Foreign affairs: Russian roulette

Having resurrected the czarist formula of maximum empire and minimum economy, Vladimir Putin is now learning its cost as oil and the ruble tumble.

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December 21, 2014 03:51
Vladimir Putin

Vladimir Putin. (photo credit: MARC ISRAEL SELLEM/THE JERUSALEM POST)

 
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‘Ruble drops, Wall Street falls” read market reports at one point this week – in what Lenin, had he seen them, would have taken for a joke.

It was no joke. The Russian currency this week was battered the way the czarist army was trounced a century ago this year in the Battle of Tannenberg, where 150,000 Germans walloped 230,000 Russians, whose commander then shot himself in the head.

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Fortunately, the current Russian commander, President Vladimir Putin, sees no human corpses when surveying his own battlefield. It is, however, strewn with economic casualties, and they are all pointing at the leader who – in the spirit of the czarist legacy that has been his inspiration – has picked fights he could not win, and his nation could not afford.

The beating in the markets was merciless.

The Russian currency, which over the previous 23 months had already lost a third of its value, skidding from 3.3 to 2 cents to the ruble – now lost another 30 percent as the ruble dived to 1.25 cents, or 80 rubles to the dollar. With customers reportedly beginning to hoard goods while firms like Apple and Ikea suspended Russian sales, crisis was as palpable as December’s frost on Red Square.

Embattled, the Russians deployed the monetary artillery, first catastrophically, then effectively. The first measure, a 6.5% interest rate hike from 10.5% to 17%, only made the markets dump the ruble in panic – so much so that within hours, it plunged by 20%. The second measure, selling billions of dollars from Russia’s foreign currency reserves, better impressed the markets, and by Thursday the ruble was back at 60 to the dollar.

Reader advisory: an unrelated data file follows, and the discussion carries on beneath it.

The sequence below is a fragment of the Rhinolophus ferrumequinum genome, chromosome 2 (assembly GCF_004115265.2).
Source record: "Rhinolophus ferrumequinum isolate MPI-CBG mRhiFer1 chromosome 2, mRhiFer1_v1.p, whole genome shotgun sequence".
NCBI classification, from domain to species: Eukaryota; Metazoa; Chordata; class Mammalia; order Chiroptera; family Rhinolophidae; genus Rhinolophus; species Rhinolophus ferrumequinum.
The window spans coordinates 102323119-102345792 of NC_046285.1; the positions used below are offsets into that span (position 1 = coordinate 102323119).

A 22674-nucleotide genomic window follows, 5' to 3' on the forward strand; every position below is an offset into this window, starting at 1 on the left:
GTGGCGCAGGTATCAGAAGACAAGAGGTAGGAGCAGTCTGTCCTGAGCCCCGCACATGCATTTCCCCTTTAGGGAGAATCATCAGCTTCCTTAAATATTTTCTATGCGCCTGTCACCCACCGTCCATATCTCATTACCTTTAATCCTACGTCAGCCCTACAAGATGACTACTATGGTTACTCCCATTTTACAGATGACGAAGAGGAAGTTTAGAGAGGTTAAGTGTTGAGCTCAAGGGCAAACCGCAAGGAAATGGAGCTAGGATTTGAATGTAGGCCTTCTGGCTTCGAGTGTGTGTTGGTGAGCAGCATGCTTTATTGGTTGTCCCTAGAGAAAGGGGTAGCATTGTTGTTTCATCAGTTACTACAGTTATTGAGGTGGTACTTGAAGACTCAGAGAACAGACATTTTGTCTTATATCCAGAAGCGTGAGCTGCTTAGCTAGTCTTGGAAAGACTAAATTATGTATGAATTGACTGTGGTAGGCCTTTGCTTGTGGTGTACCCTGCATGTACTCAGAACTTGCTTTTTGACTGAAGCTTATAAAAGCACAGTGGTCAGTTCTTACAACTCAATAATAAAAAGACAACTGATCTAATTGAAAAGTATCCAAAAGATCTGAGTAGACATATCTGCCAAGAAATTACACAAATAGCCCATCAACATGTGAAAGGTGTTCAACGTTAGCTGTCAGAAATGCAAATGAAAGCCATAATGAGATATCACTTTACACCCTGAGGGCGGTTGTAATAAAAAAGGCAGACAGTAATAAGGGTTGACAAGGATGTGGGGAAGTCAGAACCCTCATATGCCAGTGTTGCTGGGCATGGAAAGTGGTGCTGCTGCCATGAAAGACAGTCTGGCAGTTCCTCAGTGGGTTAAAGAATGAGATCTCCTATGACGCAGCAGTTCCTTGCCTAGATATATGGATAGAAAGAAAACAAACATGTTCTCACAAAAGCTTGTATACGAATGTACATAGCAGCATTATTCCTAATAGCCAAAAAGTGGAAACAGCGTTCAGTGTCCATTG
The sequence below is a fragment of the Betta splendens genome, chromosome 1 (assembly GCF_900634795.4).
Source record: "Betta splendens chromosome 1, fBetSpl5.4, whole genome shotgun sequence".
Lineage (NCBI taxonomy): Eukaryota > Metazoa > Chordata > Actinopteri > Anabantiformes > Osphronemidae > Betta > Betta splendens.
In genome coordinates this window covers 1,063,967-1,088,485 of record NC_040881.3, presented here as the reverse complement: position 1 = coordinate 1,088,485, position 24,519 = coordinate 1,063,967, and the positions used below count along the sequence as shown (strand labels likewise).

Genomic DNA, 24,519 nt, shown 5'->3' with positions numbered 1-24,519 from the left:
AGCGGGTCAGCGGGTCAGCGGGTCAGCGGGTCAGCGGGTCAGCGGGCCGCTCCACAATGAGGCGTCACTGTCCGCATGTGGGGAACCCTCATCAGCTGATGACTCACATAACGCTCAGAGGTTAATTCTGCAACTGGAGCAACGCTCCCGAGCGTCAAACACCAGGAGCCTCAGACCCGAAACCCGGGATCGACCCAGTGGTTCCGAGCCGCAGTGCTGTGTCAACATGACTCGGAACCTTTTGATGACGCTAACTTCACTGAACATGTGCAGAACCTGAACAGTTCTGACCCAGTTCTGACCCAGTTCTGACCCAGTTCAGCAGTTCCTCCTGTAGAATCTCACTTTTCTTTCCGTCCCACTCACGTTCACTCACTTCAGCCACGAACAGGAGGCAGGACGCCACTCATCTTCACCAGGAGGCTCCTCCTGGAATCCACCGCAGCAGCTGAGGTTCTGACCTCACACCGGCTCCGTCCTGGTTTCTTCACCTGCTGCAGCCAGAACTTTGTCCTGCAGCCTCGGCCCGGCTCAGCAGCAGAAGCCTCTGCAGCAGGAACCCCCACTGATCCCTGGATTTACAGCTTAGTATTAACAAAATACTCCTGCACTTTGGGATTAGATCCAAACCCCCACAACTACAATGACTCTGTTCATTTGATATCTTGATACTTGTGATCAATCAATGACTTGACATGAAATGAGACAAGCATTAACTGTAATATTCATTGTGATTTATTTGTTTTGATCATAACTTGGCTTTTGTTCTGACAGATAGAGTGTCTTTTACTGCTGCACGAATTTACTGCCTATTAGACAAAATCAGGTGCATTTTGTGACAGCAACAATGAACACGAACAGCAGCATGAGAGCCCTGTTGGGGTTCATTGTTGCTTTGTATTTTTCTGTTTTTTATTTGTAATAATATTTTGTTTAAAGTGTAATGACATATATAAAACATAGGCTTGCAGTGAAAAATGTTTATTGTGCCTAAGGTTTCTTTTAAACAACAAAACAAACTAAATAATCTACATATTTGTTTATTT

Even so, having lost half its value this year, the ruble has just done what it could to alert Russians that their economic, political and strategic leadership might breed disaster.



Analysts spoke a lot this week about the relationship between the collapsing ruble and the oil markets. They were right, considering that oil prices have been nearly halved, spilling from $103 last July to $54 per barrel last Tuesday, when the ruble bottomed out.

In this regard, the markets were voting no confidence in Putin’s 15-year policy of making oil and gas Russia’s economic spine. With energy sales comprising some 70% of Russia’s exports, it takes no economist to understand that the sudden decline in income should entail sharp spending cuts.

Lacking evidence that Moscow is planning such frugality, currency markets assumed Putin intends to take expensive loans and print cheap money, meaning his currency is contagious and must therefore be dumped.

This is how things seemed through the financial markets’ narrow prism.

Yet behind this immediate concern for balance, liquidity and solvency lurks the tragic loss of an opportunity to reinvent Russian history.

IN HIS first years in office, Putin restored Russia’s economic stability and the Kremlin’s political authority, following a turbulent decade that culminated in 1998’s debt default. Putin also seemed to understand the need for economic openness, inviting foreign firms, most notably major automakers, to set up assembly lines across Russia while cutting corporate taxes to as low as 24% – among the world’s lowest rates.

Even so, Putin apparently failed to understand the depth of his country’s economic laggardness. As he saw the situation, if he brought in petrodollars, got some more Russians to assemble cars and appliances, multiplied several million people’s wages and raised consumption – then he had cured Russia’s economy. In fact, this was just the beginning of what needed to be done.

What needed to happen was the use of petrodollars to gradually shrink their own share in national income, by multiplying industrial and agricultural output. The gaps Russia needed to overcome in this regard hark back to Stalin’s mass murder of ranchers in the 1930s, and his forced creation of factories that created a culture of poor work.